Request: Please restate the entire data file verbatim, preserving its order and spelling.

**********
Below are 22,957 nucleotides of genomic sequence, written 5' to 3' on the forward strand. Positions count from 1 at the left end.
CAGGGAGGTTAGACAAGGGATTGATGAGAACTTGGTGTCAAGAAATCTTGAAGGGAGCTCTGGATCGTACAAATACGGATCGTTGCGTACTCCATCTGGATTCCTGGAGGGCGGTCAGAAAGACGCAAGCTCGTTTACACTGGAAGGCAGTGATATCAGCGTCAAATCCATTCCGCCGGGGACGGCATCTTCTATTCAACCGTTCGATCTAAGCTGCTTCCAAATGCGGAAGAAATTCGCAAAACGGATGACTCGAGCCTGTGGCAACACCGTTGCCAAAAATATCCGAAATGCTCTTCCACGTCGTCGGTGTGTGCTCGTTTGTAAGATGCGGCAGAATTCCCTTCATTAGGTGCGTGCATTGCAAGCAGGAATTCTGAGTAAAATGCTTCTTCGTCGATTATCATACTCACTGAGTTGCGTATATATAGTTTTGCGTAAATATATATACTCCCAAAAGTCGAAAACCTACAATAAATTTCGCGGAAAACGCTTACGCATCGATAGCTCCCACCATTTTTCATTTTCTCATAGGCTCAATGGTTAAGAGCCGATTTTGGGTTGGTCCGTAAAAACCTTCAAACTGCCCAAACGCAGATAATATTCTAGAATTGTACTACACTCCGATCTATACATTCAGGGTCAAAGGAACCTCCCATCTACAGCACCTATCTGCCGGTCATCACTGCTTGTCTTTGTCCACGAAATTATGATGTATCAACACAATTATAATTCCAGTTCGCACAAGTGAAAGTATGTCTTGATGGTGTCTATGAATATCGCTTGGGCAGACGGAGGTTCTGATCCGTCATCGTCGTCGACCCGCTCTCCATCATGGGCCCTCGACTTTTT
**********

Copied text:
Below are 22,957 nucleotides of genomic sequence, written 5' to 3' on the forward strand. Positions count from 1 at the left end.
CAGGGAGGTTAGACAAGGGATTGATGAGAACTTGGTGTCAAGAAATCTTGAAGGGAGCTCTGGATCGTACAAATACGGATCGTTGCGTACTCCATCTGGATTCCTGGAGGGCGGTCAGAAAGACGCAAGCTCGTTTACACTGGAAGGCAGTGATATCAGCGTCAAATCCATTCCGCCGGGGACGGCATCTTCTATTCAACCGTTCGATCTAAGCTGCTTCCAAATGCGGAAGAAATTCGCAAAACGGATGACTCGAGCCTGTGGCAACACCGTTGCCAAAAATATCCGAAATGCTCTTCCACGTCGTCGGTGTGTGCTCGTTTGTAAGATGCGGCAGAATTCCCTTCATTAGGTGCGTGCATTGCAAGCAGGAATTCTGAGTAAAATGCTTCTTCGTCGATTATCATACTCACTGAGTTGCGTATATATAGTTTTGCGTAAATATATATACTCCCAAAAGTCGAAAACCTACAATAAATTTCGCGGAAAACGCTTACGCATCGATAGCTCCCACCATTTTTCATTTTCTCATAGGCTCAATGGTTAAGAGCCGATTTTGGGTTGGTCCGTAAAAACCTTCAAACTGCCCAAACGCAGATAATATTCTAGAATTGTACTACACTCCGATCTATACATTCAGGGTCAAAGGAACCTCCCATCTACAGCACCTATCTGCCGGTCATCACTGCTTGTCTTTGTCCACGAAATTATGATGTATCAACACAATTATAATTCCAGTTCGCACAAGTGAAAGTATGTCTTGATGGTGTCTATGAATATCGCTTGGGCAGACGGAGGTTCTGATCCGTCATCGTCGTCGACCCGCTCTCCATCATGGGCCCTCGACTTTTT